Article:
To say that all-cash home purchases are on the rise would be a gross understatement. In 2007, when the housing market was considered normal (though by whose standards?) all-cash purchases accounted for about 13% of all transactions. In Southern California, for example, the number of all-cash purchases had jumped to just shy of 28% in 2010 according to DataQuick. The trend is continuing to grow and expand with a whopping 74% of all fourth-quarter foreclosure purchases being conducted in cash and 33.2% of all sales nationwide in December being conducted in cash. A rise in the amount of foreclosures on the market might explain some of the rise in all-cash sales, but it's my contention that all-cash investors are driving this market, not an increase in foreclosures driving investors to use cash.
Here's why it's a problem
So why is cash bad news for homeowners and prospective homebuyers?
Let's first look at this from a homeowner's perspective. Given the documented tightness in lending practices by most financial institutions, cash is seen as the path with the least resistance. Cash deals are easily facilitated and can be closed quickly, but they come with a price. That price, according to a report from Fortune, is an average 10% haircut off the price of the home being purchased.
The same goes for real-estate-owned properties. As I discovered in my previous article, according to LPS Mortgage Monitor, the average home is taking an average of 611 days to repossess once a homeowner begins to miss payments to when the bank actually repossesses the house. With 1.35 million foreclosed properties already on the market and 4 million more waiting in the wings, banks are willing to accept a haircut in price in exchange for the guarantee of a cash payment.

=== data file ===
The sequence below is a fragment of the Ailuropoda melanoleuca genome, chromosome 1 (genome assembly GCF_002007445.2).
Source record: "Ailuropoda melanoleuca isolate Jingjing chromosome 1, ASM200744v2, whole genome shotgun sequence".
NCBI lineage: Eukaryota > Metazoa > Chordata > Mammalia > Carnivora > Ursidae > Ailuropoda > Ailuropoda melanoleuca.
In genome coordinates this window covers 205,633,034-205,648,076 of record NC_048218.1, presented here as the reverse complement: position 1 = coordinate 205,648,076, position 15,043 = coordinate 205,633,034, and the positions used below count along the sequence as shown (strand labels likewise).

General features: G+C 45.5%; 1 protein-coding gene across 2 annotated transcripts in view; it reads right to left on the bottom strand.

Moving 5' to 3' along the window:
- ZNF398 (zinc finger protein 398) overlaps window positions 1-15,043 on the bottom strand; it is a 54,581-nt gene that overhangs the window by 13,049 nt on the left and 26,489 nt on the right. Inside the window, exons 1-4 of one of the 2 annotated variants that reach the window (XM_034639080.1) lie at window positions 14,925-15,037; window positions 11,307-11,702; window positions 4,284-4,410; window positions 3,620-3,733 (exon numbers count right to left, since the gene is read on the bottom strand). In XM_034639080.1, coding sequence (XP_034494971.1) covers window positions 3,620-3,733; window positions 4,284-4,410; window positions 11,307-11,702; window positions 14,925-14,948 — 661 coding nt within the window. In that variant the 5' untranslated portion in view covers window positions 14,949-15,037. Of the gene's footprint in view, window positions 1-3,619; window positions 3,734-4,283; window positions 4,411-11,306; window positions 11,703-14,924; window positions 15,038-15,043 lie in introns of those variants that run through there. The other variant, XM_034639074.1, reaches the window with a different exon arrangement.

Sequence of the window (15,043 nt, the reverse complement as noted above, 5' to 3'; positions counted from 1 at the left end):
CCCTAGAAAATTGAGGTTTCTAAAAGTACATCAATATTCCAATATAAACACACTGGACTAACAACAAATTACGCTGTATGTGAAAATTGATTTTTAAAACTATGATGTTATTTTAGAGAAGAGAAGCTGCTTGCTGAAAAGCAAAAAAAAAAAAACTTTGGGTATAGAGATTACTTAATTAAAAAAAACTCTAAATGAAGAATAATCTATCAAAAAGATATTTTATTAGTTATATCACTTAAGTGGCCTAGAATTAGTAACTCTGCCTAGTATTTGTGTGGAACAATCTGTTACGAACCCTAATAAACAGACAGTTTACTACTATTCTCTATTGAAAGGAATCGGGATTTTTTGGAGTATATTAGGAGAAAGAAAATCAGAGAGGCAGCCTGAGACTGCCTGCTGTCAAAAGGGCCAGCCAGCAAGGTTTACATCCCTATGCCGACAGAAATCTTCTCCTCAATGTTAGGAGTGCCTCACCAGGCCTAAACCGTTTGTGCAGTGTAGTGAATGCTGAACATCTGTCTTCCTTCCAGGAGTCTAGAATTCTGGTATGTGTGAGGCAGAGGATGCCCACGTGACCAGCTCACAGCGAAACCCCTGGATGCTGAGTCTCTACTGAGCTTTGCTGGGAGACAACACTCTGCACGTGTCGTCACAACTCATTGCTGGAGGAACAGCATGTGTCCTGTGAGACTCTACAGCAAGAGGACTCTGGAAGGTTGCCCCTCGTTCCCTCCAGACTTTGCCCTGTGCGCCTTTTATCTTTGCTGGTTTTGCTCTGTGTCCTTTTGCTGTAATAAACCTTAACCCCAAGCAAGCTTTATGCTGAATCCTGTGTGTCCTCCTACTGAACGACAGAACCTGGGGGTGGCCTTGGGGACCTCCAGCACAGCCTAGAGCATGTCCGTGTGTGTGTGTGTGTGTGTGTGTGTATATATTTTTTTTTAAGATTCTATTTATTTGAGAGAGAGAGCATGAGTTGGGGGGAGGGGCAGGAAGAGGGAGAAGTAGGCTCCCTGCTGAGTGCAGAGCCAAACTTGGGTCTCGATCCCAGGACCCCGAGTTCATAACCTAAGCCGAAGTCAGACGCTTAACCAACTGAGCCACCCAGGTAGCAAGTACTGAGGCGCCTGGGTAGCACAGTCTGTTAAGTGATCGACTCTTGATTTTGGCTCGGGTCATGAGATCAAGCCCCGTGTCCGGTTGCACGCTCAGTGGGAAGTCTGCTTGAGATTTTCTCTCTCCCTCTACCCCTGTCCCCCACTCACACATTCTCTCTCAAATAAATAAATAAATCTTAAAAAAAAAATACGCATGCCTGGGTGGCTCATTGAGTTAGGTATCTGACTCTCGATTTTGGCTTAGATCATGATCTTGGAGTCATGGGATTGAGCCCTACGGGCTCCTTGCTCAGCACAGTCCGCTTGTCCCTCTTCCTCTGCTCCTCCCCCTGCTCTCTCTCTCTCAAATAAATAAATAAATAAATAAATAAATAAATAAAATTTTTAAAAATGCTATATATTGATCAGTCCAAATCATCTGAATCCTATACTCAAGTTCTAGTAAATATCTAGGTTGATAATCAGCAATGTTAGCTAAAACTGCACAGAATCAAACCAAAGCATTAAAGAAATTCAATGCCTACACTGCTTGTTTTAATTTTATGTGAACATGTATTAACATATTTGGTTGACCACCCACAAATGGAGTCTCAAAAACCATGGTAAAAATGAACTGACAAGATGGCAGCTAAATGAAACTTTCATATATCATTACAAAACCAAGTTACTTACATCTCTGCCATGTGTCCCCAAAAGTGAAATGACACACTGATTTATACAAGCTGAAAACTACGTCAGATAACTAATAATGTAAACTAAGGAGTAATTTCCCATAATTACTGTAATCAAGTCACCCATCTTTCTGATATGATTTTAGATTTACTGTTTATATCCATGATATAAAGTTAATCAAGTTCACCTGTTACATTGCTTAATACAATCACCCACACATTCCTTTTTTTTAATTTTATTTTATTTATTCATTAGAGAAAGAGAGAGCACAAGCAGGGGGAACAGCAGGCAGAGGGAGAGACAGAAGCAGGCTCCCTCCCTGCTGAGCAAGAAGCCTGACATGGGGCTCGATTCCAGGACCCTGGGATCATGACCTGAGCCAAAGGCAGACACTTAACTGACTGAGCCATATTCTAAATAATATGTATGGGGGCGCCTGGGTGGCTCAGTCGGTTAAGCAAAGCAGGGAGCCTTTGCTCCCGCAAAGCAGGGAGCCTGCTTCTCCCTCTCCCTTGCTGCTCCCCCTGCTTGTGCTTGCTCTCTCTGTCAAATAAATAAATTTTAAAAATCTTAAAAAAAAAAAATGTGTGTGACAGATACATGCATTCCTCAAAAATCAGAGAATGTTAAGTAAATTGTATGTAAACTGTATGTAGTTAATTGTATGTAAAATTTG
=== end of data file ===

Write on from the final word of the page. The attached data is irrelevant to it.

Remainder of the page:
From the perspective of a low-to-middle-class homebuyer, the rise of the all-cash buyer is very bad news. If you thought you had a lot to worry about with regards to income, debt, and credit in order to get a home loan, think again. All-cash buyers seem to be attracted most of all to the lower-priced foreclosure market -- perhaps one of the few areas where lower-to-middle-class-income individuals can meet the down payment required for a home loan. With all-cash investors moving in, middle-class America is being pushed further out of its niche territory.
The hardest thing to tell right now (and perhaps what I'll look at in a follow-up article to this one) is who exactly is doing the buying. It's clear we have individual investors with cash willing to buy properties right now -- especially foreclosures -- but what is their purpose? Are they buying them for rental income and betting on housing prices to rebound, or are these simply quick flips? I'm also curious about whether there's a large influx of foreign buyers who would be betting not only on a recovery in housing prices, but an appreciation in the U.S. dollar. If these investors are correct, they would profit from a boost in home prices and net a secondary gain when their U.S. dollar are converted to another currency.
What I can say for certain is the all-cash buyer is transforming the housing landscape, but not necessarily in the way most people would like to see. The disparity between the upper class and the lower/middle classes is growing, and this is another solid example of that trend in action.
Disagree with me? Tell me about it in the comments section below.
Fool contributor Sean Williams has no material interest in any companies mentioned in this article. He has been known to go weeks without using cash. You can follow him on CAPS under the screen name TMFUltraLong, track every pick he makes under the screen name TrackUltraLong, and check him out on Twitter, where he goes by the handle @TMFUltraLong.